Colorado lawmakers introduce bill to increase number of accessory dwelling units

Bipartisan proposal is part of a broader effort to create more affordable housing options in Colorado, but it could face resistance from local governments
10 Gorgeous ‘Granny Pods’ To Keep Aging Family Members Close
Posted at 5:31 PM, Jan 30, 2024
and last updated 2024-01-30 23:14:20-05

DENVER — A bipartisan group of state lawmakers introduced a bill Tuesday to make it easier for homeowners to build accessory dwelling units (ADUs), also known as “granny flats,” on their property.

The bill, House Bill 24-1152, is part of a broader strategy to increase affordable housing options in Colorado.

“What we're doing down here at the Capitol is we're trying to find solutions to make our state more affordable and allow people to afford to live where they work,” said State Sen. Kyle Mullica, D-Adams County, one of the bill’s sponsors.

The bill would give homeowners in certain parts of the state the right to build one accessory dwelling unit on their property.

It also creates a new grant program to help communities implement ADU-friendly policies and prohibits cities from restricting the construction or conversion of an ADU on single-family home lots.

The bill also creates a grant program to help municipalities implement ADU-friendly policies. The bill would also provide grants to help low and moderate-income homeowners build ADUs.

“We know the value that they bring to our state not only in putting more units onto the market, but that these units are often more affordable because they're smaller,” said Mullica, who added that seniors looking to downsize would also benefit.

Determining where and how ADUs can be built has been up to local governments, and some say it should remain that way.

“Let's maintain the proper lane for the state and local governments to be in,” said Kevin Bommer, the executive director of the Colorado Municipal League, which represents 270 municipalities across the state.

Local governments helped defeat an effort to reshape zoning last year and stand ready to resist any attempt to weaken local control this year.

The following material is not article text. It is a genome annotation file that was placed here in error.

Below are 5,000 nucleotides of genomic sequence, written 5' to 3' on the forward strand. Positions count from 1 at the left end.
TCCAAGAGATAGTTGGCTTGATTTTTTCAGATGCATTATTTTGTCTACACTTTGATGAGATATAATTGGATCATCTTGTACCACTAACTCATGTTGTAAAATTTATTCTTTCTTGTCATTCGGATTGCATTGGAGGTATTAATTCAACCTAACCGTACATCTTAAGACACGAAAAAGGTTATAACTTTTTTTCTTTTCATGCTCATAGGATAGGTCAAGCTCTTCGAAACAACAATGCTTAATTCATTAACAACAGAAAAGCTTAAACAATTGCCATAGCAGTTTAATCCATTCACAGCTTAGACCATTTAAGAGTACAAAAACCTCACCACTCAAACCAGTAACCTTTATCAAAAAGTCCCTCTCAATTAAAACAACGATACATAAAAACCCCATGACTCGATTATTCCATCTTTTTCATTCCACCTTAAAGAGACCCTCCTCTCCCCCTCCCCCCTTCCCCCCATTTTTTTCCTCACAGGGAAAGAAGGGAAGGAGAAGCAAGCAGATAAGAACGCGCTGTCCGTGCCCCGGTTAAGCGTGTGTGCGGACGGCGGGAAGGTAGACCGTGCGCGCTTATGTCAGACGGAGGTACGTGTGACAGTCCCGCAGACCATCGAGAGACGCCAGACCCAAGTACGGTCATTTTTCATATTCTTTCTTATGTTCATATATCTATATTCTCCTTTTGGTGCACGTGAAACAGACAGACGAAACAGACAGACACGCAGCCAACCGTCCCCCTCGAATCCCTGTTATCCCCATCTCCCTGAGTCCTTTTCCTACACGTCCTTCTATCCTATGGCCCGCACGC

Bommer called the state grant program that’s included in the bill "wonderful," but he said communities like Grand Junction, Winter Park, Eagle, Dillon, and Boulder were able to create their ADU ordinances without the assistance of grants.

“When you slip in there ‘Here's some grant dollars to do what we're telling you to do and the way that we're telling you to do it,’ that doesn't quite meet the standard where we can say we're okay with this preemption,” said Bommer.

Bommer said local land-use planning for Home Rule communities is a matter of settled law.

"It is a road that is fraught with danger if the legislature wants to try to do something in this space or any other where it involves local land use planning and local land use authority," said Bommer.

Colorado lawmakers introduce bill to increase number of accessory dwelling units

The ADU bill was part of a sweeping “land-use” bill introduced last year. That bill was defeated after pushback from different groups, including local governments.

“I think what happened last year was that most people liked some parts of that bill, but they didn't like everything about the bill,” said State Rep. Judy Amabile, D-Boulder County, who is sponsoring HB24-1152 in the House, along with State Rep. Ron Weinberg, R-Larimer County.

The proposals in last year’s massive “land-use” bill were broken into different pieces this year.

The ADU bill is just one part.

“I feel like it's a better approach and I feel like we're gonna get more done,” said Amabile.

The bill’s sponsors pledge to continue working with local leaders to try to iron out concerns they may have.

"We want local government involved and we want to partner with them,” said State Sen. Tony Exum, who is sponsoring the bill with Mullica in the Senate. “We're not working against them because we're hearing the same thing in our communities that they're hearing, that affordable housing is in a crisis and this is just another option.”

While the lawmakers said they welcome continued conversations with municipalities about ways to improve the bill, they have their limits.

“We believe in partnership, but doing nothing also is not an option,” said Mullica.

The bill gives homeowners the right to build an ADU on their property if they live in a city with a population of at least 1,000 that’s located in five metro areas (Denver metro, northern Colorado, Colorado Springs, Pueblo, or Grand Junction).

Homeowners could also build an ADU if they live in an urban area of an unincorporated county with a population of 10,000 or more. They’d also be able to build an ADU on their property if their local government decided to participate in the grant program.

The sponsors of the bill said local governments would still be able to regulate short-term rentals.

D7 follow up bar 2460x400FINAL.png
The Follow Up
What do you want Denver7 to follow up on? Is there a story, topic or issue you want us to revisit? Let us know with the contact form below.